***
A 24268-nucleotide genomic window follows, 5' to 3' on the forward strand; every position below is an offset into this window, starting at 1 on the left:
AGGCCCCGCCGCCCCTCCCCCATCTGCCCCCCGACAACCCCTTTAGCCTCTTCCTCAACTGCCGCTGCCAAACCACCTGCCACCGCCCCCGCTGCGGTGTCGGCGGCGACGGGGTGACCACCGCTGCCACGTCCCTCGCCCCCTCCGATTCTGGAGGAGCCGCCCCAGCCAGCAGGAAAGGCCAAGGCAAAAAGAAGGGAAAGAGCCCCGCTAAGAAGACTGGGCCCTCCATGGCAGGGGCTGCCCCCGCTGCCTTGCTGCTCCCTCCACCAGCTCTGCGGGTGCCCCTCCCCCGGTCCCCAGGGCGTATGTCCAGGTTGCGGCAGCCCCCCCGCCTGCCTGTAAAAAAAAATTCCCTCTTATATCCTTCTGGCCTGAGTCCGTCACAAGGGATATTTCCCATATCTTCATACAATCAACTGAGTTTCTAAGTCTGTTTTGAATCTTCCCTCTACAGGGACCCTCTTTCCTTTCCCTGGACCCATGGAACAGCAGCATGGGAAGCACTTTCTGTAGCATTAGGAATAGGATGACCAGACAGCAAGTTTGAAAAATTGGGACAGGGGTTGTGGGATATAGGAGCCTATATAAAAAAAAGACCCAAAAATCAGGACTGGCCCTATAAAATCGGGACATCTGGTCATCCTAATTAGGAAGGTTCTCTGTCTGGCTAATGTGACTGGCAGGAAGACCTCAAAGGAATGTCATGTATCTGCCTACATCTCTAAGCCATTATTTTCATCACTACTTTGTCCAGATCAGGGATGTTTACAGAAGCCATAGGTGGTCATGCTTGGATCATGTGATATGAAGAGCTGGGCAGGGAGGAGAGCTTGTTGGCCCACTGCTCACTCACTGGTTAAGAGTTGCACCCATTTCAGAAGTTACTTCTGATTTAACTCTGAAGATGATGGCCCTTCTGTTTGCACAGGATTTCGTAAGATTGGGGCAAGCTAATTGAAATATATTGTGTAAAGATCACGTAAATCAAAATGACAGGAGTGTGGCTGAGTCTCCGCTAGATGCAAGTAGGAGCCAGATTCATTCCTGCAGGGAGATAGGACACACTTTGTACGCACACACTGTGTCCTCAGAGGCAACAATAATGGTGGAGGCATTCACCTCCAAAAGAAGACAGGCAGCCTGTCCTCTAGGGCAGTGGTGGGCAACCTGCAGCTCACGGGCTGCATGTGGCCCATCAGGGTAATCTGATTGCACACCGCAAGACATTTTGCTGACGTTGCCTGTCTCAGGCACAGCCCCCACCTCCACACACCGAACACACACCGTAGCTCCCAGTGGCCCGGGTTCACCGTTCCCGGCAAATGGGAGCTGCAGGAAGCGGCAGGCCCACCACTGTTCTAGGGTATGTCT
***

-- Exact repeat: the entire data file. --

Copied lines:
A 24268-nucleotide genomic window follows, 5' to 3' on the forward strand; every position below is an offset into this window, starting at 1 on the left:
AGGCCCCGCCGCCCCTCCCCCATCTGCCCCCCGACAACCCCTTTAGCCTCTTCCTCAACTGCCGCTGCCAAACCACCTGCCACCGCCCCCGCTGCGGTGTCGGCGGCGACGGGGTGACCACCGCTGCCACGTCCCTCGCCCCCTCCGATTCTGGAGGAGCCGCCCCAGCCAGCAGGAAAGGCCAAGGCAAAAAGAAGGGAAAGAGCCCCGCTAAGAAGACTGGGCCCTCCATGGCAGGGGCTGCCCCCGCTGCCTTGCTGCTCCCTCCACCAGCTCTGCGGGTGCCCCTCCCCCGGTCCCCAGGGCGTATGTCCAGGTTGCGGCAGCCCCCCCGCCTGCCTGTAAAAAAAAATTCCCTCTTATATCCTTCTGGCCTGAGTCCGTCACAAGGGATATTTCCCATATCTTCATACAATCAACTGAGTTTCTAAGTCTGTTTTGAATCTTCCCTCTACAGGGACCCTCTTTCCTTTCCCTGGACCCATGGAACAGCAGCATGGGAAGCACTTTCTGTAGCATTAGGAATAGGATGACCAGACAGCAAGTTTGAAAAATTGGGACAGGGGTTGTGGGATATAGGAGCCTATATAAAAAAAAGACCCAAAAATCAGGACTGGCCCTATAAAATCGGGACATCTGGTCATCCTAATTAGGAAGGTTCTCTGTCTGGCTAATGTGACTGGCAGGAAGACCTCAAAGGAATGTCATGTATCTGCCTACATCTCTAAGCCATTATTTTCATCACTACTTTGTCCAGATCAGGGATGTTTACAGAAGCCATAGGTGGTCATGCTTGGATCATGTGATATGAAGAGCTGGGCAGGGAGGAGAGCTTGTTGGCCCACTGCTCACTCACTGGTTAAGAGTTGCACCCATTTCAGAAGTTACTTCTGATTTAACTCTGAAGATGATGGCCCTTCTGTTTGCACAGGATTTCGTAAGATTGGGGCAAGCTAATTGAAATATATTGTGTAAAGATCACGTAAATCAAAATGACAGGAGTGTGGCTGAGTCTCCGCTAGATGCAAGTAGGAGCCAGATTCATTCCTGCAGGGAGATAGGACACACTTTGTACGCACACACTGTGTCCTCAGAGGCAACAATAATGGTGGAGGCATTCACCTCCAAAAGAAGACAGGCAGCCTGTCCTCTAGGGCAGTGGTGGGCAACCTGCAGCTCACGGGCTGCATGTGGCCCATCAGGGTAATCTGATTGCACACCGCAAGACATTTTGCTGACGTTGCCTGTCTCAGGCACAGCCCCCACCTCCACACACCGAACACACACCGTAGCTCCCAGTGGCCCGGGTTCACCGTTCCCGGCAAATGGGAGCTGCAGGAAGCGGCAGGCCCACCACTGTTCTAGGGTATGTCT